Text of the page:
Cllr. Orla Leyden says she doesn’t know if she still has a political relationship with her party colleague, Senator Eugene Murphy – because “he broke it”.
Cllr. Leyden, who ran with then Deputy Murphy for Fianna Fáil in the 2020 General Election, says she “had to put the record straight” this week and hit back at her colleague’s repeated claims that the party’s decision to run two Roscommon-based candidates had cost him his Dáil seat.
When the Roscommon People contacted Senator Murphy on Wednesday, he said he has no intention of making any response to Cllr. Leyden’s comments.
Cllr. Leyden has also reiterated her view that Fianna Fáil should not have gone into coalition with Fine Gael. She says Micheál Martin should not lead Fianna Fáil into the next General Election, but should instead step down as leader once his term as Taoiseach ends in December 2022.
Cllr. Leyden issued a strongly worded rebuke of Senator Murphy this week. She was responding to comments made by Senator Murphy at the recent Fianna Fáil think-in in Cavan, which the former TD repeated in press statements issued to the Roscommon media last week.
Cllr. Leyden says she does not know if her political relationship with Senator Murphy is permanently damaged. “He broke it…I think I was being too polite for too long. I can’t work with someone who rewrites the past. I am not interested in drama, or in this being about me. Eugene plays the victim. His latest comments were too much, they were the last straw. I had to put the record straight this time”.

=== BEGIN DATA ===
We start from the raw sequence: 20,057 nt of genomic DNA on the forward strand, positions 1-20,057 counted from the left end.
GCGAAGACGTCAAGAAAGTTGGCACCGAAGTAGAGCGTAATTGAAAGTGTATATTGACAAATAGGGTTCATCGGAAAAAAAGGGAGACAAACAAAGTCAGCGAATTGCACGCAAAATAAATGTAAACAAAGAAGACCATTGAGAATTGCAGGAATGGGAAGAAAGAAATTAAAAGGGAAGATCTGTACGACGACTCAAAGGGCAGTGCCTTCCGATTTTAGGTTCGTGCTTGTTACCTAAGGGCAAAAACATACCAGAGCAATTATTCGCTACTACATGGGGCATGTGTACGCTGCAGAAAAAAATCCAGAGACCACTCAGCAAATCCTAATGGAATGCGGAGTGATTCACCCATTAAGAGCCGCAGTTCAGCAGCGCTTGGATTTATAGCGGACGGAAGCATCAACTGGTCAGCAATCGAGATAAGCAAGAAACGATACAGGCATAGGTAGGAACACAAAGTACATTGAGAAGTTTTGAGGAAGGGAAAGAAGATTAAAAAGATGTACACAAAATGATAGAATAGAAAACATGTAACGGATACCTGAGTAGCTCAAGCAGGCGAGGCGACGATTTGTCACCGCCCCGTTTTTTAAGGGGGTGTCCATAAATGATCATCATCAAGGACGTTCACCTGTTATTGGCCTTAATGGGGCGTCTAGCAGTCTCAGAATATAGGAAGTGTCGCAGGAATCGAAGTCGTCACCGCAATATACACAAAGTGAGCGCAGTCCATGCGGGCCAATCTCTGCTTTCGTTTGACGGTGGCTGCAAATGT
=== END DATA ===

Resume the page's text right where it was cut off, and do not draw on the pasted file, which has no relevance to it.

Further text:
In her press statement, Cllr. Leyden says she received a phone call from Fianna Fáil Leader Micheál Martin in January 2020 in which he asked her to run in the upcoming election. Cllr. Leyden says Mr. Martin was “desperate” for her to run, as internal party polls were showing that then Deputy Eugene Murphy would not retain the Dáil seat in the 2020 election.
Cllr. Leyden alleges that the Murphy camp made negative comments about her during the subsequent brief campaign, and that there was no effort to work as a team.
As to the future, she would like to see Micheál Martin replaced as leader.
“If I knew then what I know now I would not have run in the last election. I wanted a National Government and felt Fianna Fáil should talk to everyone. I was not comfortable with the decision to go into coalition with Fine Gael. Micheál Martin is not decisive enough. When his term as Taoiseach is up he should step down in the interests of the party”.
Asked if she will consider seeking a nomination to run for Fianna Fáil in the next General Election, Cllr. Leyden said she doesn’t know. “I am not ruling it in or out”.